According to a recently conducted nationwide survey, the burden of asthma is estimated to be around 18 million in India. The study also highlighted the growing incidence of asthma and its challenges. The complexity of the underlying clinical condition and poor response to medications in a subset of patients are reasons of concern in managing the disease. People suffering from long-standing asthma have worsening respiratory symptoms and severe asthma attacks which may be fatal. Assessing and achieving a control on asthma manifestations will enable adults and children to improve the quality of life and lead their daily activities normally.
Not all asthma cases are severe Up to 5-10 percent of the asthma patients continue to have symptoms despite optimal use of inhaled medicines. Such patients are said to have severe asthma. This is a chronic inflammatory disease of airways. Bronchial smooth muscles play a major role in maintaining the airways open for the gas exchange. In severe asthma, inflamed smooth muscles and excessive mucus take up space and make the airways lean; causing difficulty in breathing, coughing, wheezing, and tightness in the chest. Patients with severe asthma have frequent asthma attacks which can either be mild or sometimes even life-threatening. Patients with severe asthma experience troublesome symptoms that are difficult-to-control even with large doses of medications. Poorly managed symptoms worsen the quality of life which is characterized by poor sleep at night, difficulty in performing daily activities and missing school (or work).
An asthma attack is not very difficult to notice A sudden increase in the symptoms of an asthma patient over a few hours or days is called an asthma exacerbation. During an asthma attack, patients have a sudden increase in the blockage of airways that does not respond to rescue inhalers. This can turn out to be a life-threatening emergency. When symptoms persist despite 6-8 puffs of rescue inhaler medicines, the patients are advised to immediately call for emergency. People who have asthma have more smooth muscle tissue surrounding their airways than people who don’t. During an asthma attack, this excess tissue constricts the airways, making it harder to breathe. Asthma medicines help open up the airways, but these medicines don’t always work well in people who have severe asthma.
A solution to such difficult-to-treat asthma cases is Bronchial Thermoplasty (BT) Bronchial thermoplasty (BT) is a bronchoscopic procedure which offers hope in difficult-to-treat asthma. It is a safe, minimally invasive procedure that aims to open up the narrowed airways and facilitate airflow (breathing). This is achieved by selectively reducing the thickness of the smooth muscle mass by applying radio-frequency pulses. During the procedure, the doctor inserts a bronchoscope through the mouth or nose of the patient. It is a thin, flexible tube with a small camera at the end. Once the tube is in place, he passes a special catheter through the tube and then applies precisely controlled radio-frequency pulses. These pulses produce heat that is sufficient enough to reduce the thickness of the smooth muscle and open up the airways. Bronchial thermoplasty is performed under general anaesthesia in 3 separate sessions scheduled 3 weeks apart. Each session lasts for about an hour and focuses on different regions of lungs to ensure that all the affected areas are covered. The interventional pulmonologist treats the airways of the right lower lobe, the left lower lobe and both upper lobes; in the first, second and third sessions, respectively. This step-wise approach of the procedure ensures safe and optimal outcomes. Usually, BT is performed as an outpatient procedure and does not require any incision, this means one may be able to go home the same day.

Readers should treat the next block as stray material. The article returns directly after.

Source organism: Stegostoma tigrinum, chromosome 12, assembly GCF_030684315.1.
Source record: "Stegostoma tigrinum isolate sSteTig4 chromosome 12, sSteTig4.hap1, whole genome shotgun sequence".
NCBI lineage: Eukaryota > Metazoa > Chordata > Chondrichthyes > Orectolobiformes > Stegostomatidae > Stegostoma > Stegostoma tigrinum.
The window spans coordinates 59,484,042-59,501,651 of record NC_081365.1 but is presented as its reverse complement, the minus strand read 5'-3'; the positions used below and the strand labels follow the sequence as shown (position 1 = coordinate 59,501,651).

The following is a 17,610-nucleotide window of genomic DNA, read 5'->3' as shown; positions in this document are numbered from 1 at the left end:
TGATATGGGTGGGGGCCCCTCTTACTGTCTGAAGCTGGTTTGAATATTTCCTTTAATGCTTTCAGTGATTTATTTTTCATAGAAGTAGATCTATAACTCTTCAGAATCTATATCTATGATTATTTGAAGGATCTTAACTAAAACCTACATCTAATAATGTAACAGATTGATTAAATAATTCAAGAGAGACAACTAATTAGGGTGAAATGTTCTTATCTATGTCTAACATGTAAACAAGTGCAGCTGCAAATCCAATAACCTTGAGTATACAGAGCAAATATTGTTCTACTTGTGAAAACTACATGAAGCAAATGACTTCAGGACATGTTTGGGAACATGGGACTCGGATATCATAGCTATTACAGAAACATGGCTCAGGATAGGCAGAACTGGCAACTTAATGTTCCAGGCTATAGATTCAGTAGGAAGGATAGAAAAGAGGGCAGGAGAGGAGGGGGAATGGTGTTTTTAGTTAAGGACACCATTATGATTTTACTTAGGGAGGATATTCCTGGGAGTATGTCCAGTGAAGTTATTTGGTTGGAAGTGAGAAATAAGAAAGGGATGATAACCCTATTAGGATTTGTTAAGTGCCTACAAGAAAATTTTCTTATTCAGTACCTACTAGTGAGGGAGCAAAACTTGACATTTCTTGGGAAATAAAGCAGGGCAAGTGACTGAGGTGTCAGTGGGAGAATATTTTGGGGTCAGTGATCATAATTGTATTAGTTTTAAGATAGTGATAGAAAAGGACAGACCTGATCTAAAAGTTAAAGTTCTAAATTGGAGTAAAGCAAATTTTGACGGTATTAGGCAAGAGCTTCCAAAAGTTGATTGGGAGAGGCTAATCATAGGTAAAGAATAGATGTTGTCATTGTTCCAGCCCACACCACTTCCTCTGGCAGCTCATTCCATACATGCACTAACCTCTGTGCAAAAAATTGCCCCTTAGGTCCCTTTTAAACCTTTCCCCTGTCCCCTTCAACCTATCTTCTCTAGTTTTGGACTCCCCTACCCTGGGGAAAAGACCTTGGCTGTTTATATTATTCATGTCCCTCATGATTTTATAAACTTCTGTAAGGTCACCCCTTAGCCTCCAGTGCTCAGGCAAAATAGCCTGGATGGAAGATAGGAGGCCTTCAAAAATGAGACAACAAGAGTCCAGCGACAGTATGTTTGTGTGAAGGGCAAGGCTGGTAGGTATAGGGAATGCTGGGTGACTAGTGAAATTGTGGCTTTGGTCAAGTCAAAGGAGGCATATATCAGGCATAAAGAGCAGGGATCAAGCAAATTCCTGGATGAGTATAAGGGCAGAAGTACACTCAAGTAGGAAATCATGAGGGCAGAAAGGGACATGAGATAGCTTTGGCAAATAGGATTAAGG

Bronchial thermoplasty (BT) has its pros and cons too So far, asthma has been treated by targeting the inflammatory response, an underlying cause of asthma attacks. Bronchial thermoplasty takes a new angle in asthma care by targeting the airway smooth muscles instead. BT enables more patent (wide and open) airway and improves respiratory symptoms and asthma exacerbations, even in patients who do not respond well to medications. As with any procedure, bronchial thermoplasty does come with few side effects and risks. The most common side effect is a temporary worsening of respiratory symptoms. Ideally, these symptoms resolve within a week when treated with standard care. The pulmonologist will monitor the patient for possible exacerbations so as to offer prompt treatment and an action plan.
BT has an impressive, clinically proven 5-year success rate in patients with severe asthma BT has a clinically proven 5-year success rate in patients with severe asthma. Bronchial thermoplasty is not a complete cure, the patient may still need to stay on a few inhaler medications. However, BT facilitates in reducing the dose of medication and the need of reliever inhalers.Bronchialthermoplasty is clinically proven to decrease severe asthma attacks by 32%., reduce asthma-related emergency room visits by 84%, reduce days lost from work or daily activities due to asthma by 66%, improve asthma-related quality of life by 79%.
Not all asthma cases require Bronchial thermoplasty Bronchial Thermoplasty is recommended for patients with severe, persistent asthma which is difficult-to-control with inhaled corticosteroids and long-acting bronchodilator medications, 18 years of age or older, has impaired quality of life, non-smoker, not allergic to medicines required for bronchoscopy and does not have a pacemaker, internal defibrillator or other implantable electronic devices. If Bronchial Thermoplasty does not seem like the right option for you, discuss with your Pulmonologist about other treatment options to keep the symptoms well managed.
—————————- Dr Chetan Rao Vaddepally Consultant Pulmonologist Yashoda Hospitals Hyderabad, India